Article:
There is no way for anybody to say for sure if the Colorado Rockies should have traded first baseman Justin Morneau to the Milwaukee Brewers or not earlier this month. That argument cannot reasonably be made without knowing what the trade offers actually were or how those trade negotiations went.
Now, the question of whether or not this iteration of the Rockies’ front office is qualified to assess a good return for Morneau is another issue completely. All we know is that the Brewers claimed Morneau, trying to address their painfully glaring need at first base.
No trade was executed, but any other information beyond that is pretty fuzzy. The information we do know comes from a report from Jon Heyman of CBS:
The first-place Milwaukee Brewers won the claim on Justin Morneau, the current NL batting average leader, but were unable to acquire him.
The Brewers made an offer of unknown players to the Rockies for Morneau after getting the claim, but Colorado apparently didn’t believe it was good value for Morneau. So he is staying in Colorado.
All we can do is pose a philosophical question, assuming that the Brewers offered something reasonable for Morneau: given the current construction of the Rockies roster and the moves they plan to make this off-season, should they have sold high on Morneau and his NL-leading .317 batting average?
One can hardly overstate how great Morneau has been this season. He has hit at home and hit on the road. He has played defense, he has held his own against left-handed pitching, and most importantly, he has hit for power.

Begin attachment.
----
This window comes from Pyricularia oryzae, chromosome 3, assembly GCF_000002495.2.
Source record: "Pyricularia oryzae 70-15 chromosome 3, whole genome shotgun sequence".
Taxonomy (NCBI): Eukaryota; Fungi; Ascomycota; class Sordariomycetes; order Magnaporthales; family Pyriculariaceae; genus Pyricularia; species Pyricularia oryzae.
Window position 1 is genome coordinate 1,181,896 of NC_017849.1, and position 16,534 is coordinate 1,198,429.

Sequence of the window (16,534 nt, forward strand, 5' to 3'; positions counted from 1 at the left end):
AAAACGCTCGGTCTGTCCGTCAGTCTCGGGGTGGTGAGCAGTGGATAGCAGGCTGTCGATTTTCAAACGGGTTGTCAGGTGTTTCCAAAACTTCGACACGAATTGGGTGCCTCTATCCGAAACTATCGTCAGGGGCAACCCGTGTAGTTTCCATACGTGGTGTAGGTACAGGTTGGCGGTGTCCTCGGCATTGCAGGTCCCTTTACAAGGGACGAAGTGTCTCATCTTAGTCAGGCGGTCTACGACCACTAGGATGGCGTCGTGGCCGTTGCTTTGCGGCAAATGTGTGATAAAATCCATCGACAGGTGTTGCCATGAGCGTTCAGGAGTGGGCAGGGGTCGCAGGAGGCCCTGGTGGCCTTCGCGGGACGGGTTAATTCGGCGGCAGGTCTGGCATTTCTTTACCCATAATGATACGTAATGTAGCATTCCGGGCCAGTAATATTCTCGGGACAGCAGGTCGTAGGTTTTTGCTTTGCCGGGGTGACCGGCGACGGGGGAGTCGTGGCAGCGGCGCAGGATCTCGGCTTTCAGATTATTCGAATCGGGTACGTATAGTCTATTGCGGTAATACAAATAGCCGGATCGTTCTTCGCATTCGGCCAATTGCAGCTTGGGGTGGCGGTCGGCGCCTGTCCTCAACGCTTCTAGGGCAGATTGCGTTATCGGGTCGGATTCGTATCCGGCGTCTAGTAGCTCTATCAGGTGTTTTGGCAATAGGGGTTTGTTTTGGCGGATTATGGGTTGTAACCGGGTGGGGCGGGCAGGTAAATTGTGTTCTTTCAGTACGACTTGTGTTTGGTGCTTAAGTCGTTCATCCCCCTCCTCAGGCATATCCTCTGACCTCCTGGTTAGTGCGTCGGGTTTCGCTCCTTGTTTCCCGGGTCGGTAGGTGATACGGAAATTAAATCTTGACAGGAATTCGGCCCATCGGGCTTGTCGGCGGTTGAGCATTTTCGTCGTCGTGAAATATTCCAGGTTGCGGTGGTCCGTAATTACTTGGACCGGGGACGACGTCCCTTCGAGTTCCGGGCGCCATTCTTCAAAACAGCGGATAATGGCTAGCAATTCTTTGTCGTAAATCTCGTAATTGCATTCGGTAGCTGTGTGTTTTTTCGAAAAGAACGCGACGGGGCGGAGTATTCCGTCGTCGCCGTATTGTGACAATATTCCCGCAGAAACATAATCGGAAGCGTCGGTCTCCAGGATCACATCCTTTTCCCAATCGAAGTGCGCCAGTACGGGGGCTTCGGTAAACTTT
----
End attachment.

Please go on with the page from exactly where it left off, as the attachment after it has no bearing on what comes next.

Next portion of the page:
If the Rockies think that Morneau can repeat most of that production next season, then it makes sense to keep him…as long as they make the difficult decision to part ways with Michael Cuddyer.
If the Rockies had any inclination that this season is an outlier for Morneau in the second half of his career, they should think more seriously about a trade. They could capitalize on Morneau’s outstanding 2014 season while letting some other team deal with the risk of him sustaining this production in his age 34 season and staying healthy enough to do so. Make no question, there is risk in that regard as Morneau has dealt with neck stiffness from time to time over the course of the season.
Trading Morneau would also assume that the Rockies are serious about keeping Cuddyer. If they are, they absolutely must move him to first base and stop this madness. Cuddyer does not belong in right field, and each day that Corey Dickerson is not in the lineup, it gets more absurd. It was a nice story and all to have both Cuddyer and Morneau, longtime friends dating back to their days in Minnesota. But if either stays, he needs to become the primary first baseman and the other has got to go.
I am inclined to believe the Rockies should keep Morneau, but that is still connected to my opinion that they should have been serious about trading Cuddyer for a while now.
To answer the question of whether or not the Rockies should trade Morneau, we have to know what their plans are with Cuddyer. We won’t know until this winter, but here’s betting that both are back next season. That will raise the “good guy” quota on the Rockies while unfortunately sending us into another season of poor roster construction.
At least they are good guys, right?